RA will hold a public hearing on the subject on June 25, prior to the board voting on the changes.

The proposal looks like this:

Project/development owner pays a lump sum (often pursuant to proffer) and/or other initiation fee.

Development may be subject to some or all of the provisions of the RA Deed through a Supplemental Declaration.

Owner may pay some portion of or all of the Annual Assessment per residential unit owned.

In the case of Rental Apartments, the Owner will be considered a Category B Member (Multifamily Dwelling) with voting rights for Designated Director Election, Deed amendments, and Common Area Referenda; In the case of a Condominium, each Owner of a Unit is considered a Category A Member with specified voting rights pursuant to the RA Deed.

In the case of Rental Apartments where Owner pays an Annual Assessment per Apartment, Apartment Occupants could be considered Category C Members (Occupants) with right to run for the Board of Directors and vote in Board Elections.

Alternatively, if Owner does not pay an Annual Assessment per unit owned, then, in accord with the Supplemental Declaration, Occupants would not be Class C members and would only be eligible to purchase a RA Recreation package for a specific annual fee for the same recreational services.

For an annual fee, RA administers the developments Design Guidelines under a separate architectural board of review.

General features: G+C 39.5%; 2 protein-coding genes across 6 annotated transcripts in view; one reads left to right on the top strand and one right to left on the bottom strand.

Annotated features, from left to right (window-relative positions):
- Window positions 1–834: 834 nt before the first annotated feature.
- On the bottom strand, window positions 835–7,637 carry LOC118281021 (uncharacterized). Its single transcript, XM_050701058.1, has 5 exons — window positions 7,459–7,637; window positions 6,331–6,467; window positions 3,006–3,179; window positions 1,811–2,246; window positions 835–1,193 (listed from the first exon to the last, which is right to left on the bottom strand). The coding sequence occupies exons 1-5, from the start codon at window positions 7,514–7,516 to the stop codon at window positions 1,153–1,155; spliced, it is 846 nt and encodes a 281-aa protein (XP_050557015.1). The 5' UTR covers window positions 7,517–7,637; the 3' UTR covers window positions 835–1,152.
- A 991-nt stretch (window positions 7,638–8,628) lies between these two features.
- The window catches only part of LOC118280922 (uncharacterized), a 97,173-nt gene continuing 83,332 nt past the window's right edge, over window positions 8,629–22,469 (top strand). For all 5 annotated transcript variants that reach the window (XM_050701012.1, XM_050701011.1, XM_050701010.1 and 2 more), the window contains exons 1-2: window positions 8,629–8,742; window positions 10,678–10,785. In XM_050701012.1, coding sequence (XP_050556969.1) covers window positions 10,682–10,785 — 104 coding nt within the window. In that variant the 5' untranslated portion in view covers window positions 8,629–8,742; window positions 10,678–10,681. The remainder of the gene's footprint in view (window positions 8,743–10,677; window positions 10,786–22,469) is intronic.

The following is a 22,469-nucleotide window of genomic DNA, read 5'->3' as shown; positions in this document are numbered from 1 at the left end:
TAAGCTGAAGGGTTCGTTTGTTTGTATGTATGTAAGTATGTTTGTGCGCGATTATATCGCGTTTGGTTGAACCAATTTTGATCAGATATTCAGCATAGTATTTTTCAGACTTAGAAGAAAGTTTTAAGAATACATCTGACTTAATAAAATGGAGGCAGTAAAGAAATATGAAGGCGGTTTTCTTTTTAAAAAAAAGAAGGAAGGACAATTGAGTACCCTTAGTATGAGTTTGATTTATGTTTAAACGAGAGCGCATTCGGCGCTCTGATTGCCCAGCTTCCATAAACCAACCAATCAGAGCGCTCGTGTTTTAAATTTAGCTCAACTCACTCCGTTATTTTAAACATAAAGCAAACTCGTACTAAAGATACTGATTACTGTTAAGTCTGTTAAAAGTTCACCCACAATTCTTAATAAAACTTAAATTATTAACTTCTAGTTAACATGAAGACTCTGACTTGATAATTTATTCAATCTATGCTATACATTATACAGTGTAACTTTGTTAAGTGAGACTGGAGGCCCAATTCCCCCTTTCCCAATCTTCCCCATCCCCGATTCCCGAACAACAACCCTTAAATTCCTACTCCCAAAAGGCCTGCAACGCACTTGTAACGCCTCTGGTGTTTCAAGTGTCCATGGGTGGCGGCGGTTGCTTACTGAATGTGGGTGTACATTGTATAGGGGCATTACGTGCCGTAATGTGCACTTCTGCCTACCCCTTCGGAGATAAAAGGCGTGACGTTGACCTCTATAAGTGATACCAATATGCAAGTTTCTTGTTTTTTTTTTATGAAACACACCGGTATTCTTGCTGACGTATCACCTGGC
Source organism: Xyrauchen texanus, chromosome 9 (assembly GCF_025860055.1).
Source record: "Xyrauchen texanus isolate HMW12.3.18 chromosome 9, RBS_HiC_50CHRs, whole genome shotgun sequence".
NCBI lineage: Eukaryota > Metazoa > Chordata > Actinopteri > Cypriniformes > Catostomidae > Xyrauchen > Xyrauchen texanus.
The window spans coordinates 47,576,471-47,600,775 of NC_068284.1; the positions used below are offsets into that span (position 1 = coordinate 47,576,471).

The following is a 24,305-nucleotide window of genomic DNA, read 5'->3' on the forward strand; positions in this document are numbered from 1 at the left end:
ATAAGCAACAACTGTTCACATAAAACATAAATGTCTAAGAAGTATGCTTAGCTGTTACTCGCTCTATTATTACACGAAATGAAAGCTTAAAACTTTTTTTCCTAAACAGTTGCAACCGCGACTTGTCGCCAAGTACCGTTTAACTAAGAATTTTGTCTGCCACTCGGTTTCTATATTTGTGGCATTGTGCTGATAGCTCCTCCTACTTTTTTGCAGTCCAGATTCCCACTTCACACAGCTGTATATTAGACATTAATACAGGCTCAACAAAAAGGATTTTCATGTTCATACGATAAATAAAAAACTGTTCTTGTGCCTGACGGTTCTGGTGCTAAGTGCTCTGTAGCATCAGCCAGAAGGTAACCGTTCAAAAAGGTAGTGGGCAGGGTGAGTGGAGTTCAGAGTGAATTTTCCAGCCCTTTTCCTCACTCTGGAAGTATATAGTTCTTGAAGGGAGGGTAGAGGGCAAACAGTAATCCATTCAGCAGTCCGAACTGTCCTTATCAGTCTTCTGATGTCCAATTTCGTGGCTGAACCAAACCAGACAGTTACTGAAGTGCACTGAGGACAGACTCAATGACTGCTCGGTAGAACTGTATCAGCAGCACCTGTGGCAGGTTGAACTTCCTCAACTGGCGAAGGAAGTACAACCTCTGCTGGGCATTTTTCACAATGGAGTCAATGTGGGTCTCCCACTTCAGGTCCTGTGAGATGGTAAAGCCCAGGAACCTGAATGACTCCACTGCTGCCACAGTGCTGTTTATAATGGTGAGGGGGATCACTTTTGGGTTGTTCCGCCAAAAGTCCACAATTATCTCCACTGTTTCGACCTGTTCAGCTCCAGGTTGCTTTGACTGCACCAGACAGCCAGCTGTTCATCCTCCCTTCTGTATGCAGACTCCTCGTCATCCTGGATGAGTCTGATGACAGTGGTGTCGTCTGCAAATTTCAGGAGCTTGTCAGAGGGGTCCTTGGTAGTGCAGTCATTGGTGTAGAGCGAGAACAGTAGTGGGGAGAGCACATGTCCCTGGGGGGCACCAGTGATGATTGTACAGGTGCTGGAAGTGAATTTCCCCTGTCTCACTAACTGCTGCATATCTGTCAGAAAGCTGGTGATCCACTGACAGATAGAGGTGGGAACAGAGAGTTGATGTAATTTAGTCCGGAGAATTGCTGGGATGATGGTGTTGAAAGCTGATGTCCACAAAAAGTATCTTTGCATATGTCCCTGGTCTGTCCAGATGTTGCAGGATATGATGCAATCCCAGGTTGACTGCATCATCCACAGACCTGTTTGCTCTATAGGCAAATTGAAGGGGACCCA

For an annual fee, RA could agree to provide development owner with onsite common area maintenance/landscaping/snow-removal services and/or recreational programming.

Photo: BLVD Apartments

  • Ming the Merciless

    Doesn’t sound like a good deal for the actual residents of the high rises.

    Sounds more like the RA wants a payoff from the developers.

    • JCSuperstar

      Given the corridor is not governed by RA, or its deed, this is a good model. If I were a property owner there, I would need to hear a very compelling argument to do anything with RA.

      • Ming the Merciless

        Good model for what? Gratuitous transfers of money from residents (who get nothing useful from the RA) to the RA?

        • JCSuperstar

          Many believe, as I do, the new residents in the corridor will impact the RA resources. This is a good way to mitigate those impacts.

          Of course, the developers could always give more proffers to the county instead.

          • Ming the Merciless

            How will they impact those resources? She said “Members who receive the half-price discount would not qualify for the
            reduced rates that full members get on things like tennis and pool
            passes.” So, to the extent they use those resources, they are already paying “extra” for them in addition to their RA membership fee. So the RA membership fee doesn’t do anything for the residents, and is not justified as a “user fee” because the residents pay such user fees on top of the membership fee.

          • JCSuperstar

            I think we need to see the final details of Comstock’s deal (and hope it is repeated with other owners). But, more people will be using RA’s amenities – parks, paths, ball fields, etc.

            The other potential win is RA administering design guidelines in the corridor.